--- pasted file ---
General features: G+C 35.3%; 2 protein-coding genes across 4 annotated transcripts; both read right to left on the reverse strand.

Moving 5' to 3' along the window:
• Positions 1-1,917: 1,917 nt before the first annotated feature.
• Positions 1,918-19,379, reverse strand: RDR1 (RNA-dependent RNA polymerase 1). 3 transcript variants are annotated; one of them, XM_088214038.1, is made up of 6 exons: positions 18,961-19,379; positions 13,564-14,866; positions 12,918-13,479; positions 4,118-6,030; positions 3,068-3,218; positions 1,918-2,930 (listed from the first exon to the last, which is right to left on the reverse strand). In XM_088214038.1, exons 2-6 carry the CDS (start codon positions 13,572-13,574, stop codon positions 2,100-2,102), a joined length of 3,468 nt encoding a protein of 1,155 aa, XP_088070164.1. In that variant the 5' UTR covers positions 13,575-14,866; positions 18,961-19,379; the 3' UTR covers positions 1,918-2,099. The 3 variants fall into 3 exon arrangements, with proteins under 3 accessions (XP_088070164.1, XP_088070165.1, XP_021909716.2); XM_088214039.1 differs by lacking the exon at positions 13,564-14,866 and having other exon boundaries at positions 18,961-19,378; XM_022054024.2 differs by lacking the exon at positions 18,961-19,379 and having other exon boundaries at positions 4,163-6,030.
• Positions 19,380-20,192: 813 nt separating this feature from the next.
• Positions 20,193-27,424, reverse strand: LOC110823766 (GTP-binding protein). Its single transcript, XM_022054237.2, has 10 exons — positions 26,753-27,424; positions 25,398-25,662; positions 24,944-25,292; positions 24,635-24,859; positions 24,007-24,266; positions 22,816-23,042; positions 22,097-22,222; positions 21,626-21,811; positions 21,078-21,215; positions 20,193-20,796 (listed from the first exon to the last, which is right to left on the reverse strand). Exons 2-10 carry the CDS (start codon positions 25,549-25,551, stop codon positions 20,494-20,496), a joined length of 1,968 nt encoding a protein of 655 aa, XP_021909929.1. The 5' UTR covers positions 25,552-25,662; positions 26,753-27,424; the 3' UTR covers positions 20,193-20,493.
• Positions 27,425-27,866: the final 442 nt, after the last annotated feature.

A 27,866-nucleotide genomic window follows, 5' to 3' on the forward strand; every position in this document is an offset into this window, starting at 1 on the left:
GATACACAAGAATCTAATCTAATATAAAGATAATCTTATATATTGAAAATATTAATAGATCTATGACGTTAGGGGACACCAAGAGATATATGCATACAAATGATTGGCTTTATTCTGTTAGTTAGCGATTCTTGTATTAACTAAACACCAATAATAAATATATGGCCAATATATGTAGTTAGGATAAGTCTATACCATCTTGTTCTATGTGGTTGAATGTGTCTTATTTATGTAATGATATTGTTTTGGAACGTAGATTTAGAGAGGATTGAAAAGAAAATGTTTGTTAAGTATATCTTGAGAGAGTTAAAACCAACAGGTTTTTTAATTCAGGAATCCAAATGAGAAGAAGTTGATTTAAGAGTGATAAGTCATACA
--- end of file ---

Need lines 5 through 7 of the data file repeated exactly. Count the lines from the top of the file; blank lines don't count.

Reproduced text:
• Positions 19,380-20,192: 813 nt separating this feature from the next.
• Positions 20,193-27,424, reverse strand: LOC110823766 (GTP-binding protein). Its single transcript, XM_022054237.2, has 10 exons — positions 26,753-27,424; positions 25,398-25,662; positions 24,944-25,292; positions 24,635-24,859; positions 24,007-24,266; positions 22,816-23,042; positions 22,097-22,222; positions 21,626-21,811; positions 21,078-21,215; positions 20,193-20,796 (listed from the first exon to the last, which is right to left on the reverse strand). Exons 2-10 carry the CDS (start codon positions 25,549-25,551, stop codon positions 20,494-20,496), a joined length of 1,968 nt encoding a protein of 655 aa, XP_021909929.1. The 5' UTR covers positions 25,552-25,662; positions 26,753-27,424; the 3' UTR covers positions 20,193-20,493.
• Positions 27,425-27,866: the final 442 nt, after the last annotated feature.